• aligns different levels of insurance coverage in Cost Insurance and Freight (CIF) and Carriage and Insurance Paid To (CIP).

• includes arrangements for carriage with own means of transport in FCA, Delivery at Place (DAP), Delivery at Place Unloaded (DPU), and Delivered Duty Paid (DDP). Includes security-related requirements within carriage obligations and costs. And there is a change in the three-letter name for Delivered at Terminal (DAT) to DPU.

The second question was how will the amendments help with trade digitisation/financing trade? Certainly, there is now an app available on mobile phones that has information on the new Incoterms. Also, the ICC announced in June that a Singapore-based distributed ledger technology company called Perlin, under the aegis of Enterprise Singapore and the ICC, is developing – in the ICC’s words – ‘customisable, self-executing digital sales agreements’ with the new Incoterms rules built in. 

This is being called smartIncoterms® rules, or, more snappily, smartINCOs. Through these, the ICC aims to help facilitate trade by reducing costs and barriers faced by importers and exporters, particularly for micro, small and medium enterprises (MSMEs). The platform is to use sensor data and application programme interfaces (APIs) to prompt triggers for self-execution, sustainability, and other environmental, social and governmental (ESGs) performance indicators to improve trade facilitation. Sounds promising, but it is very early days (players can register interest to sign up to pilots on the smart contracts on Perlin’s website), and there isn’t much yet in the public domain about the progress of smartINCOS.

However, fundamentally, as one player who didn’t want to be named told TXF, “I'm not up on trade digitisation as yet, for me it is still a mystery, as I think it is even for those developing it, but there is a disparity between the 2020 rules and how banks think with LC operations.”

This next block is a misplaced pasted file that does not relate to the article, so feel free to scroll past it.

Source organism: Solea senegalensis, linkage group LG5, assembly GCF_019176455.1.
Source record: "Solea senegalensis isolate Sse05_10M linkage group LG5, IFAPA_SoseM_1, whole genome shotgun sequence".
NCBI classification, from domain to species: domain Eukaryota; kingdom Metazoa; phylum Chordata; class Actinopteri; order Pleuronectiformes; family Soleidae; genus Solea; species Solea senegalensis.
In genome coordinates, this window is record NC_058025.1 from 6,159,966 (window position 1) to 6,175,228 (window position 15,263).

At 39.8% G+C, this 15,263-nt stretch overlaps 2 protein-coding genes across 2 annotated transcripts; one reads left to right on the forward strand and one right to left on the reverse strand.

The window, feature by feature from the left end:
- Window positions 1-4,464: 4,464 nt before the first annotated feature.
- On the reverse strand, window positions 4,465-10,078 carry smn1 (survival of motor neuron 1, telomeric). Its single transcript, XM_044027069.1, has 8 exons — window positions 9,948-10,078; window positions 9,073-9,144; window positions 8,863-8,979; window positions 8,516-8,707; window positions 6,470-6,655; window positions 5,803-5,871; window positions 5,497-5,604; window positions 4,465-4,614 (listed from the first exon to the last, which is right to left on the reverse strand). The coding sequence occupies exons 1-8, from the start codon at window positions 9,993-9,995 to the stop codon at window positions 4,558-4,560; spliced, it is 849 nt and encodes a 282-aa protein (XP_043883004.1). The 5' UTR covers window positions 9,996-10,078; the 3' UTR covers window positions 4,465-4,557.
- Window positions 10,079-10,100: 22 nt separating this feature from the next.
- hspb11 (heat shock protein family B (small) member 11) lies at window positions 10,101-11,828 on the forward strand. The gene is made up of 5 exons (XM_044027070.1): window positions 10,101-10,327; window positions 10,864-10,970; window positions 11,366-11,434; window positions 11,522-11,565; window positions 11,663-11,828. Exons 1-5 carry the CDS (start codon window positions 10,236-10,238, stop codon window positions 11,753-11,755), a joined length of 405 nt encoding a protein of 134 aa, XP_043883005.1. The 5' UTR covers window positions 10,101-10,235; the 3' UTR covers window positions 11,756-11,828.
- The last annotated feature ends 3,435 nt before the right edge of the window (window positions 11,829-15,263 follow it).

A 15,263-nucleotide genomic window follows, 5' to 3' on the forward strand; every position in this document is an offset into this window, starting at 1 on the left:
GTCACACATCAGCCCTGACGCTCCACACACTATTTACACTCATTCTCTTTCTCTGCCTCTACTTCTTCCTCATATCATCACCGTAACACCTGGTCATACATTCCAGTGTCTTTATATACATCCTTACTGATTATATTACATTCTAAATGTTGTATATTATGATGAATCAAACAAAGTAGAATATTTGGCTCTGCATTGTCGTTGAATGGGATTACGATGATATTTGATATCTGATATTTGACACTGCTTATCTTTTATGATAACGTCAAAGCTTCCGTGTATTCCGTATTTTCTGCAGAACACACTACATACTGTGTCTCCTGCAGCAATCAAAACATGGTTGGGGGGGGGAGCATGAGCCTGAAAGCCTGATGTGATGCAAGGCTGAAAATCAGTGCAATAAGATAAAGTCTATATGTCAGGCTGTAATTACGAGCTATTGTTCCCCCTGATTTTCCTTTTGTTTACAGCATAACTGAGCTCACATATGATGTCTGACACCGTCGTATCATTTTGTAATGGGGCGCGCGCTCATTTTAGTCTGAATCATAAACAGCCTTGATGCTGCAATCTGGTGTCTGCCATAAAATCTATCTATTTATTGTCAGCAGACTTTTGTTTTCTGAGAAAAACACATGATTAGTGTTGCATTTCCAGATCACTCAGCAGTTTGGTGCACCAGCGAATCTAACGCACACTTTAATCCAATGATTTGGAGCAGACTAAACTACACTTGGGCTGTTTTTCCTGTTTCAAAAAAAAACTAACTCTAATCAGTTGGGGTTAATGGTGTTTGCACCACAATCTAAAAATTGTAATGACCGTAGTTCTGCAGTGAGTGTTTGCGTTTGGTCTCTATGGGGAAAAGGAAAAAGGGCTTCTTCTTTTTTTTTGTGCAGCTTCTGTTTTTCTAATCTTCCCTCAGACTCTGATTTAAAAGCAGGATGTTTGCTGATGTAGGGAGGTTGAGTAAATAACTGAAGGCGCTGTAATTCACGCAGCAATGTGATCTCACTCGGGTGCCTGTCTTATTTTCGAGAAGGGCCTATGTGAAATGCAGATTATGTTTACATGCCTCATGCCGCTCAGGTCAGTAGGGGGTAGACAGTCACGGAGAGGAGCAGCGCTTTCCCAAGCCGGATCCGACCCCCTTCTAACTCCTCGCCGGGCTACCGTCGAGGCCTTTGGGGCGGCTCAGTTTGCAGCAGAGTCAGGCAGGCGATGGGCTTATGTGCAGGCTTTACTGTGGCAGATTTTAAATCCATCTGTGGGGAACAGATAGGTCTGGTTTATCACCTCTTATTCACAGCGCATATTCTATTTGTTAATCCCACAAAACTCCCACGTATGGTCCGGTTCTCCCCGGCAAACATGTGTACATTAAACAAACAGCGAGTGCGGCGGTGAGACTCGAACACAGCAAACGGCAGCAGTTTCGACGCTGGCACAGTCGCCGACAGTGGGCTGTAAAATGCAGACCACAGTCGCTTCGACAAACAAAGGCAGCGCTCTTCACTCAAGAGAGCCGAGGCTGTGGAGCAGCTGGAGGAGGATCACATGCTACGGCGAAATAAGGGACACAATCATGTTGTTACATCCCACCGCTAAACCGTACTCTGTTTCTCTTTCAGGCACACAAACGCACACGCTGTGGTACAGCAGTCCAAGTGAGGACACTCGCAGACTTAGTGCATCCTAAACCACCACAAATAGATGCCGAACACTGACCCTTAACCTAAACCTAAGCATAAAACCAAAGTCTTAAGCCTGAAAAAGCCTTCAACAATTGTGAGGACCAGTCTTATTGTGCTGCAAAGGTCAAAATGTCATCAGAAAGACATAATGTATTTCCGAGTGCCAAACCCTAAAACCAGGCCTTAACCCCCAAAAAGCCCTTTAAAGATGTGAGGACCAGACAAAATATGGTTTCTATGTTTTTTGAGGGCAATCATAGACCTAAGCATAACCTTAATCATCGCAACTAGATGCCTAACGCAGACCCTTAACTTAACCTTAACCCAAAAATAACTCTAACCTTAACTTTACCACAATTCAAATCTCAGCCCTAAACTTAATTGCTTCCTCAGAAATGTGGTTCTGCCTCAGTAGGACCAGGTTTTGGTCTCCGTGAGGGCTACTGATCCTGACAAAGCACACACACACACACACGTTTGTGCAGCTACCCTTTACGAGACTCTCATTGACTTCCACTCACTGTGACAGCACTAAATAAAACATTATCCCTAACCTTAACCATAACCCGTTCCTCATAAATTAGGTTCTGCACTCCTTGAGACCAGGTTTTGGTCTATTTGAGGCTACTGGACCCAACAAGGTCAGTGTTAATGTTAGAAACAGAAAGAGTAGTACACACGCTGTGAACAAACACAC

Who cares?

The third question was have the new Incoterms gone far enough? Another industry specialist was unequivocal in their response. “Absolutely not, the Incoterms 2020 rules leave a lot to be desired."

That may be overly strong. But in a sector that cries out for standardisation and uniformity to help digitise and streamline trade and its financing, and as the ICC continues its journey with standardisation under the Uniform Reforms for Digital Trade (URDP) and begins its journey with the newly created Digital Standards Initiative (DSI), which takes over the mantle of the Universal Trade Bank, there’s another, probably bigger, concern and that is indifference.

“Incoterms 2020 are going to be ignored by the trading community,” warns the industry specialist. The bad news is that the response to the new Incoterms has widely been, at best, a shrug.

There are unlikely to be many schoolchildren Googling FOB nowadays, or consulting the reference books, and that doesn’t bode well for 2030.

Sustainable supply chain event
On another note, TXF is supporting a sustainable supply chain curated workshop event in London on 19 November run by FuturePlanet 10XIMPACT. I'm going along. It should be a different type or experience and fun, collaborative and a good place to meet people. You can download the agenda here and buy tickets here.